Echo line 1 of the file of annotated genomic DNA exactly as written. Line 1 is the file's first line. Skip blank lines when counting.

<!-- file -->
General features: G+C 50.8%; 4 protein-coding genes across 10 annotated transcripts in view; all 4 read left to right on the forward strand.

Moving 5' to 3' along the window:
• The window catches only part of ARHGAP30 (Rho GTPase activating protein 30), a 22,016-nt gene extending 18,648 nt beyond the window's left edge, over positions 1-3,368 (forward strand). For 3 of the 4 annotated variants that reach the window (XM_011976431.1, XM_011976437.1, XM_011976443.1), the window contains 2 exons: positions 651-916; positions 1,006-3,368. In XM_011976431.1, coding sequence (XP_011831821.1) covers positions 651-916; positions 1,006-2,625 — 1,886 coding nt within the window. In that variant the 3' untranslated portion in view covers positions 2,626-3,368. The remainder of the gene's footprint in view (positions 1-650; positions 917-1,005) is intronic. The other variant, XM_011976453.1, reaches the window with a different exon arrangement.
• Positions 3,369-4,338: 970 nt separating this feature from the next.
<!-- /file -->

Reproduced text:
General features: G+C 50.8%; 4 protein-coding genes across 10 annotated transcripts in view; all 4 read left to right on the forward strand.